Moroccan preserved lemons bring bright notes of citrus, vibrant saltiness and muted, complex tartness to your cooking. Preserved lemons gain their characteristic flavor through long, slow fermentation, and it’s this traditional process that breaks down the lemons’s rind, removes its bitterness and gives you a marvelously complex, bright flavor that pairs beautifully with roasted chicken, grilled fish and braised vegetables.
What to preserved lemons taste like?
The flesh of preserved lemons is bright, salty and citrusy, and you can use it to make sauces or in vinaigrettes. While the flesh is nice, the rind is particularly valued, and it loses its bitterness during fermentation leaving a pleasantly tart, salty, floral flavor that is well-suited to a variety of dishes.
How long do preserved lemons last?
Fermentation, or the process of preserving lemons the traditional Moroccan way, takes about a month or two, depending on the volume of lemons you plan to preserve. More lemons require more fermentation time. Lemons are ready once their rind becomes pliable and loses its bitterness.
Once they’re properly fermented, preserved lemons will last six months to a year. You can store them in the refrigerator; however, they can also be stored at room temperature because the salty, acidic brine created during fermentation acts like a preservative.
How do you make preserved lemons?
To make Moroccan preserved lemons, you’ll need to first select your lemons. Thin-skinned lemons like Meyer lemons work particularly well since they require less time for the rind to soften and release its bitterness, so they are done and ready to use faster than if you use thick-skinned lemons. Meyer lemons also offer a complex floral notes, which enhances the flavor of your finished lemons. Since you’ll also be eating the rind, look for organically grown, unwaxed lemons, if possible.
Cut the lemons first by trimming their ends just enough to expose the white pith without exposing the flesh, and then quarter the lemon length-wise, keeping the base intact and without fully separating the quarters. You’ll add salt to the interior of the lemon which helps to preserve them.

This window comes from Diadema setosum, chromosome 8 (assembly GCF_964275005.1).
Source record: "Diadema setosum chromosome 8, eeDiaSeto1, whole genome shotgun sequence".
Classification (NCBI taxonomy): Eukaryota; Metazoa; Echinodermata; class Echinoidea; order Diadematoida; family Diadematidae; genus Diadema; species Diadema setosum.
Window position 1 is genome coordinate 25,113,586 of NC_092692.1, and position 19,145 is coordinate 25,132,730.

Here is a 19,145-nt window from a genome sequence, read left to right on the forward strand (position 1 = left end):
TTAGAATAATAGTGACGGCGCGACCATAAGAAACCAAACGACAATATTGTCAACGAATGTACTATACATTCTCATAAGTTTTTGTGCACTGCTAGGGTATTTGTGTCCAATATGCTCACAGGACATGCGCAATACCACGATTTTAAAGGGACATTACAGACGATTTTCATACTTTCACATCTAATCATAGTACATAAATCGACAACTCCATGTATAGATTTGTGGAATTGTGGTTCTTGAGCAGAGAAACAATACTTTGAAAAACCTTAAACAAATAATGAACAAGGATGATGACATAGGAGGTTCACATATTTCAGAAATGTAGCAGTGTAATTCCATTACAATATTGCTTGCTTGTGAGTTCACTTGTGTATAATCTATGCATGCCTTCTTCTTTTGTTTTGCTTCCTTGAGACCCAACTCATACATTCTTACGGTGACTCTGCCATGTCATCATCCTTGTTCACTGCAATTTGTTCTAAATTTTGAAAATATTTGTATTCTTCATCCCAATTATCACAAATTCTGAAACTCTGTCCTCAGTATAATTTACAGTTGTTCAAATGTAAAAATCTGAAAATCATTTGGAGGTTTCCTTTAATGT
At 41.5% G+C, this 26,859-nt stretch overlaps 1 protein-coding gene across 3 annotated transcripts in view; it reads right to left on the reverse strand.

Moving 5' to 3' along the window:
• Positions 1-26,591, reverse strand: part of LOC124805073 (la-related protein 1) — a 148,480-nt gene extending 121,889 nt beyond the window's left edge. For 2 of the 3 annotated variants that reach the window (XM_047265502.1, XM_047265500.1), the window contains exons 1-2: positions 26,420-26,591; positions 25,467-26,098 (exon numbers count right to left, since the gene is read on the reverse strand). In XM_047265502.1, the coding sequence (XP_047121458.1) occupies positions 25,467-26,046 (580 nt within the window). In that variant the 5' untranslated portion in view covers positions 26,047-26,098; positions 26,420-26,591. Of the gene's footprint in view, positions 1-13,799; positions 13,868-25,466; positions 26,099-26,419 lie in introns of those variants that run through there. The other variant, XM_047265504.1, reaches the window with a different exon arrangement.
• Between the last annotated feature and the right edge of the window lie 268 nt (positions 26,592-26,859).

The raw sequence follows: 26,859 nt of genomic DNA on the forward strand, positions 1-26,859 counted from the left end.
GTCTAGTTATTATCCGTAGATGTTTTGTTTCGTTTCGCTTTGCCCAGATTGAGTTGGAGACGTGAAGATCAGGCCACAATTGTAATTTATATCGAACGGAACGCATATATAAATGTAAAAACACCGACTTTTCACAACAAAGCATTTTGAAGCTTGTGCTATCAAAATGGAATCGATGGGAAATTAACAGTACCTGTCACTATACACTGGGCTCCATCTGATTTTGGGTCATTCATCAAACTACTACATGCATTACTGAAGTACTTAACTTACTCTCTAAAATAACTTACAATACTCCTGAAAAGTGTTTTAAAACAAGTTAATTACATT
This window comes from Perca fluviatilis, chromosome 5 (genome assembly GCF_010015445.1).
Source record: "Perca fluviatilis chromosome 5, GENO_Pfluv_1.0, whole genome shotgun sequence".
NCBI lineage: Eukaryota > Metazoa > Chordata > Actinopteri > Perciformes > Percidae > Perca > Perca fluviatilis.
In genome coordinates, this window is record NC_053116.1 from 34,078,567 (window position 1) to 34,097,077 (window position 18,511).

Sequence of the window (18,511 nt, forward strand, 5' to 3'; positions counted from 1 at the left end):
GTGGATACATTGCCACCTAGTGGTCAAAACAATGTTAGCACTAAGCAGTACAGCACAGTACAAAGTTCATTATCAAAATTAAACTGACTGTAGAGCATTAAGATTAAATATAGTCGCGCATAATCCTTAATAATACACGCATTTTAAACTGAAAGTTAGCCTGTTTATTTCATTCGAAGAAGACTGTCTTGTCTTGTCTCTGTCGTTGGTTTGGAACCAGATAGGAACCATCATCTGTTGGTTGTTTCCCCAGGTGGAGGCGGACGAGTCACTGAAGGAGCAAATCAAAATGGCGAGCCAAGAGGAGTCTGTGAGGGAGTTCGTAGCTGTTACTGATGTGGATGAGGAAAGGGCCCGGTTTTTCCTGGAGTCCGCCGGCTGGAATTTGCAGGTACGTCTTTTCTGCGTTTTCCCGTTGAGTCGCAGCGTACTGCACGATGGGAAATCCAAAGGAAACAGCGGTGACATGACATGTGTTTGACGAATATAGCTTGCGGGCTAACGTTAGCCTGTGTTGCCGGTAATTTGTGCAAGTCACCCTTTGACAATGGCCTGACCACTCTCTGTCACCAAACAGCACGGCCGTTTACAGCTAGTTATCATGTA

Pack the lemons tightly into a jar, preferably one with an airlock which helps to prevent mold formation, and weigh them down with a glass weight so that the brine created by lemon juice and salt keeps them submerged. Let them ferment until the rinds lose their bitterness, about a month, and then they’re ready to eat.
What you need to ferment lemons safely.
Preserved lemons, like many fermented vegetables, relies on a process called lactofermentation that encourages the proliferation of lactic acid-producing bacteria. These bacteria thrive best in anaerobic conditions, or without the flow of oxygen. Oxygen exposure in fermented foods can also leave the foods more likely to mold.
How to Use Moroccan Preserved Lemons
Fermented lemons have a pleasant, complex citrus flavor that pairs beautifully with savory dishes. They marry particularly well with chicken and fish dishes, and you can also use them to make condiments and sauces.
In most culinary applications, you’ll discard the preserved lemon’s flesh, and reserve its rind; however, both parts are edible.
Savory-Roasted Chicken with Lemon blends preserved lemons and fresh herbs with chicken and root vegetables.
Preserved Lemon Allioli is a bright, citrusy condiment made with lemon, olive oil and garlic.
Preserved Lemon and Parsley Tapenade is an excellent condiment to serve on top of grilled fish.